Followup Report on Domestic Aluminum Resources:
Dilemmas of Development
EMD-81-96: Published: Jun 29, 1981. Publicly Released: Jun 29, 1981.
- Full Report:
Concerns about supply disruptions and price gouging that could endanger aluminum production in this country have spurred Bureau of Mines research on processes to manufacture alumina from nonbauxitic ores. The United States has no large bauxite deposits, but it has plentiful deposits of other aluminum ores if the technology can be developed to use them economically. Bauxite and alumina are scheduled to be added to the critical minerals model of the Office of Minerals Policy Research and Analysis, and the Bureau of Mines program funds for mineral research have been revised. A GAO report was highly critical of both management objectives, overshadowing economics, and the fact that the Department of Interior's patent policy usually required the Secretary to make the results of supported research and development available for licensing without royalty. These two factors, according to the Department, deterred the Bureau's more active consideration of proprietary processes in its nonbauxitic alumina program.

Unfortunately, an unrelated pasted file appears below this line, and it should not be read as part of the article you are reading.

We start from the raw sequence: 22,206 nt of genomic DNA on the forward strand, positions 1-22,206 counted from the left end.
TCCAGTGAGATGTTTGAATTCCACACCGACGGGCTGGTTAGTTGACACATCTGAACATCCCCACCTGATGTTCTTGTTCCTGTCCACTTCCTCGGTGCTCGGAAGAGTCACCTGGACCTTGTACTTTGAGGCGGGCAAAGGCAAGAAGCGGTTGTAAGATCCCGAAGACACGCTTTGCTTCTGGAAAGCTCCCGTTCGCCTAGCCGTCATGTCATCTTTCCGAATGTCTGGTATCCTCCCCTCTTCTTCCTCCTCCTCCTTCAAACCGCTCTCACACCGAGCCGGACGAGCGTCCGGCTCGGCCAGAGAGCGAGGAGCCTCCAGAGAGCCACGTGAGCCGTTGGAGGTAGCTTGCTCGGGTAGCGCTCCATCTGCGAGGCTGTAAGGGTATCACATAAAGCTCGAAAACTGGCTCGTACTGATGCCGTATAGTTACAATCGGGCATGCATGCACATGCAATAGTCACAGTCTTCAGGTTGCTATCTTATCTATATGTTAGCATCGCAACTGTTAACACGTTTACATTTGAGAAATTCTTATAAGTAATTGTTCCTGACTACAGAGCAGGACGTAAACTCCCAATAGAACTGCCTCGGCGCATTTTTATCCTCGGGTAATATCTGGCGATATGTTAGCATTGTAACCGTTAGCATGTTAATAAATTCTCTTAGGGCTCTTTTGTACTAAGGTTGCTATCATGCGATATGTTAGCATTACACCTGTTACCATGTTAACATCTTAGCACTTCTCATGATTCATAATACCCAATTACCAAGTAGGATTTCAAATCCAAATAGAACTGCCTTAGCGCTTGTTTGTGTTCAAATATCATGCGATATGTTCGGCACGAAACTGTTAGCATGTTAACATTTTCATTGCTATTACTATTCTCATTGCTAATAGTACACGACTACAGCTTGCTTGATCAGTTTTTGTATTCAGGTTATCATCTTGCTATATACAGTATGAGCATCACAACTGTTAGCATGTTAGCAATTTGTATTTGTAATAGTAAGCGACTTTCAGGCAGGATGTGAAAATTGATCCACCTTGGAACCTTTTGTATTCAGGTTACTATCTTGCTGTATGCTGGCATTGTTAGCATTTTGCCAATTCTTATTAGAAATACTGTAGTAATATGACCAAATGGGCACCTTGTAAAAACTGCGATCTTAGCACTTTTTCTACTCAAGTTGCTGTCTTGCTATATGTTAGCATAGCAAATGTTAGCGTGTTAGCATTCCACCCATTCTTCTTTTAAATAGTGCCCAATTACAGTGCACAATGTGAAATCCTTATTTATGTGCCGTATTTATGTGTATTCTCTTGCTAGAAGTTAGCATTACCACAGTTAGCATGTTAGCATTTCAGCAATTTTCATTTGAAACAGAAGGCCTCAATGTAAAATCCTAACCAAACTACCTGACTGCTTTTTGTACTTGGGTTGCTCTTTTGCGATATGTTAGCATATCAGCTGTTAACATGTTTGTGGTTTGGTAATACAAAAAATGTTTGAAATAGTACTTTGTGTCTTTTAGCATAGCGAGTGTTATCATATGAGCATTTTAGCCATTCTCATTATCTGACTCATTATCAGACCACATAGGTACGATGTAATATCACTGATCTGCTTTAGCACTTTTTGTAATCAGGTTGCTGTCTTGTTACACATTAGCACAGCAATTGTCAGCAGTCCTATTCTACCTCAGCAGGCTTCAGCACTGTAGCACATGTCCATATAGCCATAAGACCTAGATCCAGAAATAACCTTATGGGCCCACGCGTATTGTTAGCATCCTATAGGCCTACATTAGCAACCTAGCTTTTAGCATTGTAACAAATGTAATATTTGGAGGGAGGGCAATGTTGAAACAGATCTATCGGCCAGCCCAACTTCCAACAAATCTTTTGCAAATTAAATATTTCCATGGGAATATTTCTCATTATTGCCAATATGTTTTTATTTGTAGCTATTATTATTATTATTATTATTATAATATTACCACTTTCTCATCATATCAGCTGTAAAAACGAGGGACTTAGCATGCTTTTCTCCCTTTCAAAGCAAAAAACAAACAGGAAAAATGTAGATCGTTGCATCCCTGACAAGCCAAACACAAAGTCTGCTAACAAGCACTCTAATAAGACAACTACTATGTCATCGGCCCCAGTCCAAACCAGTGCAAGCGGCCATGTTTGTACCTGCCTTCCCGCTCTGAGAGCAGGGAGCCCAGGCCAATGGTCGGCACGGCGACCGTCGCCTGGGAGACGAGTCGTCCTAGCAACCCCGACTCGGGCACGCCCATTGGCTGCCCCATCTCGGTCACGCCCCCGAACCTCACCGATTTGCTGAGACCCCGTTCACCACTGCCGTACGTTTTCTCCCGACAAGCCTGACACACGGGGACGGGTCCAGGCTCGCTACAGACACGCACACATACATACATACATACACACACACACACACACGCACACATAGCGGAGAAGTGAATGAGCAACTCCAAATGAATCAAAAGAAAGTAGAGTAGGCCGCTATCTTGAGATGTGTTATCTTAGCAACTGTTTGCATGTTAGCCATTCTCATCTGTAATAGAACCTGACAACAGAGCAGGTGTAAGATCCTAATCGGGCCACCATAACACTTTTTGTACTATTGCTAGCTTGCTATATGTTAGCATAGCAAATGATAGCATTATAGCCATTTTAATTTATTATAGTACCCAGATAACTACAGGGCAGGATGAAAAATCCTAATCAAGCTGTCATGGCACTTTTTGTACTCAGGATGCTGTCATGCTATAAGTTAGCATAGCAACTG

To the extent that strategic objectives can be achieved more cheaply, the Bureau's rationale for refusing to compare the economics of proprietary processes with its preferred process before investing in a demonstration scale pilot plant is questionable. The Secretary, in exceptional cases, is already permitted to certify that the public interest is served by permitting a Federal contractor to retain exclusive rights in any federally assisted process and background patents. The public interest would be served by a cheaper means of fulfilling a strategic reserve objective, thereby permitting the Secretary to certify an exception for supporting proprietary alumina processes. There is no indication that the Bureau ever considered requesting such a secretarial certification, despite its being informed of at least three proprietary processes that aluminum companies consider to be more competitive than the Bureau's and despite the program costs. Further, the Bureau has made no effort to obtain pledges of confidentiality to review proprietary process cost claims, a normal preliminary step to considering a secretarial certification. The Bureau cannot demonstrate that its candidate process is the least costly technology for use in a demonstration scale pilot plant. Accordingly, the Department must consider the consequences of an improper process recommendation to the Federal Emergency Management Agency. Until a summary of cost comparison is published, GAO will oppose consideration of pilot plant appropriations in any form.